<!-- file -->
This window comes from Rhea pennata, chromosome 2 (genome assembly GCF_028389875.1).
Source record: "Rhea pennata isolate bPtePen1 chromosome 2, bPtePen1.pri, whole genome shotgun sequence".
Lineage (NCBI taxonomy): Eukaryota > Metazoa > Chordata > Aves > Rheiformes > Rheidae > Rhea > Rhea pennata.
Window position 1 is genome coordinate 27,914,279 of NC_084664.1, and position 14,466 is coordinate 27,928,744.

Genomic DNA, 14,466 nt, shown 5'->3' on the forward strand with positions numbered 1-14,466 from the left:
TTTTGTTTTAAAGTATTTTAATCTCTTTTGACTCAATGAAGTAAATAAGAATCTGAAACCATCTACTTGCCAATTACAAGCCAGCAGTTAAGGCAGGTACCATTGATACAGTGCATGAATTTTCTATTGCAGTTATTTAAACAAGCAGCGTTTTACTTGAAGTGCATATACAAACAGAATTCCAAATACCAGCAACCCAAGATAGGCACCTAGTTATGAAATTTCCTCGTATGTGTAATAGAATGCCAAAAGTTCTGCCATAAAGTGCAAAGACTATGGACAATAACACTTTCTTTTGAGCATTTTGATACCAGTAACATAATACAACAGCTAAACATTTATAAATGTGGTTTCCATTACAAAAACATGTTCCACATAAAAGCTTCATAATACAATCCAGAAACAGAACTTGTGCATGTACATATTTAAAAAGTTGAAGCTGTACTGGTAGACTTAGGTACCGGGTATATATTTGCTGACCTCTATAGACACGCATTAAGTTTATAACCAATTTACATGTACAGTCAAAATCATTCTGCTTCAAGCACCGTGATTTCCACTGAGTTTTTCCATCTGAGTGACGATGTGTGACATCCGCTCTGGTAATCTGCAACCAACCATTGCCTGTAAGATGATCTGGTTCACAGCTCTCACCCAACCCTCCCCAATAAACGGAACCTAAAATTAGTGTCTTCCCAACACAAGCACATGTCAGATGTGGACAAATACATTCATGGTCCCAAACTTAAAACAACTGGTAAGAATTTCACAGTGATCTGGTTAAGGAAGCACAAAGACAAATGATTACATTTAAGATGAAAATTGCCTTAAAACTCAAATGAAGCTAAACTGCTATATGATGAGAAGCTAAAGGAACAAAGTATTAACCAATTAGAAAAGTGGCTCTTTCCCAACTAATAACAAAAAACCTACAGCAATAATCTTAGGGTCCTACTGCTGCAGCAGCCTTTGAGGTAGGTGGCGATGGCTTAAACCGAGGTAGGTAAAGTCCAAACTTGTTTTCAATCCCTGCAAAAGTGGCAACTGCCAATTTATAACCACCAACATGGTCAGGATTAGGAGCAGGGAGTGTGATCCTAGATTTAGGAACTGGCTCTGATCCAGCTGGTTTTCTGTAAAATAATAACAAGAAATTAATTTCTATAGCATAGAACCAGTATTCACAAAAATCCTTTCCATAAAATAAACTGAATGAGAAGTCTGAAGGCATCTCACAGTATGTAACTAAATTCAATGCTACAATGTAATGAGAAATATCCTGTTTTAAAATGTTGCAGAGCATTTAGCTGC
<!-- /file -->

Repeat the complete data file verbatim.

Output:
This window comes from Rhea pennata, chromosome 2 (genome assembly GCF_028389875.1).
Source record: "Rhea pennata isolate bPtePen1 chromosome 2, bPtePen1.pri, whole genome shotgun sequence".
Lineage (NCBI taxonomy): Eukaryota > Metazoa > Chordata > Aves > Rheiformes > Rheidae > Rhea > Rhea pennata.
Window position 1 is genome coordinate 27,914,279 of NC_084664.1, and position 14,466 is coordinate 27,928,744.

Genomic DNA, 14,466 nt, shown 5'->3' on the forward strand with positions numbered 1-14,466 from the left:
TTTTGTTTTAAAGTATTTTAATCTCTTTTGACTCAATGAAGTAAATAAGAATCTGAAACCATCTACTTGCCAATTACAAGCCAGCAGTTAAGGCAGGTACCATTGATACAGTGCATGAATTTTCTATTGCAGTTATTTAAACAAGCAGCGTTTTACTTGAAGTGCATATACAAACAGAATTCCAAATACCAGCAACCCAAGATAGGCACCTAGTTATGAAATTTCCTCGTATGTGTAATAGAATGCCAAAAGTTCTGCCATAAAGTGCAAAGACTATGGACAATAACACTTTCTTTTGAGCATTTTGATACCAGTAACATAATACAACAGCTAAACATTTATAAATGTGGTTTCCATTACAAAAACATGTTCCACATAAAAGCTTCATAATACAATCCAGAAACAGAACTTGTGCATGTACATATTTAAAAAGTTGAAGCTGTACTGGTAGACTTAGGTACCGGGTATATATTTGCTGACCTCTATAGACACGCATTAAGTTTATAACCAATTTACATGTACAGTCAAAATCATTCTGCTTCAAGCACCGTGATTTCCACTGAGTTTTTCCATCTGAGTGACGATGTGTGACATCCGCTCTGGTAATCTGCAACCAACCATTGCCTGTAAGATGATCTGGTTCACAGCTCTCACCCAACCCTCCCCAATAAACGGAACCTAAAATTAGTGTCTTCCCAACACAAGCACATGTCAGATGTGGACAAATACATTCATGGTCCCAAACTTAAAACAACTGGTAAGAATTTCACAGTGATCTGGTTAAGGAAGCACAAAGACAAATGATTACATTTAAGATGAAAATTGCCTTAAAACTCAAATGAAGCTAAACTGCTATATGATGAGAAGCTAAAGGAACAAAGTATTAACCAATTAGAAAAGTGGCTCTTTCCCAACTAATAACAAAAAACCTACAGCAATAATCTTAGGGTCCTACTGCTGCAGCAGCCTTTGAGGTAGGTGGCGATGGCTTAAACCGAGGTAGGTAAAGTCCAAACTTGTTTTCAATCCCTGCAAAAGTGGCAACTGCCAATTTATAACCACCAACATGGTCAGGATTAGGAGCAGGGAGTGTGATCCTAGATTTAGGAACTGGCTCTGATCCAGCTGGTTTTCTGTAAAATAATAACAAGAAATTAATTTCTATAGCATAGAACCAGTATTCACAAAAATCCTTTCCATAAAATAAACTGAATGAGAAGTCTGAAGGCATCTCACAGTATGTAACTAAATTCAATGCTACAATGTAATGAGAAATATCCTGTTTTAAAATGTTGCAGAGCATTTAGCTGC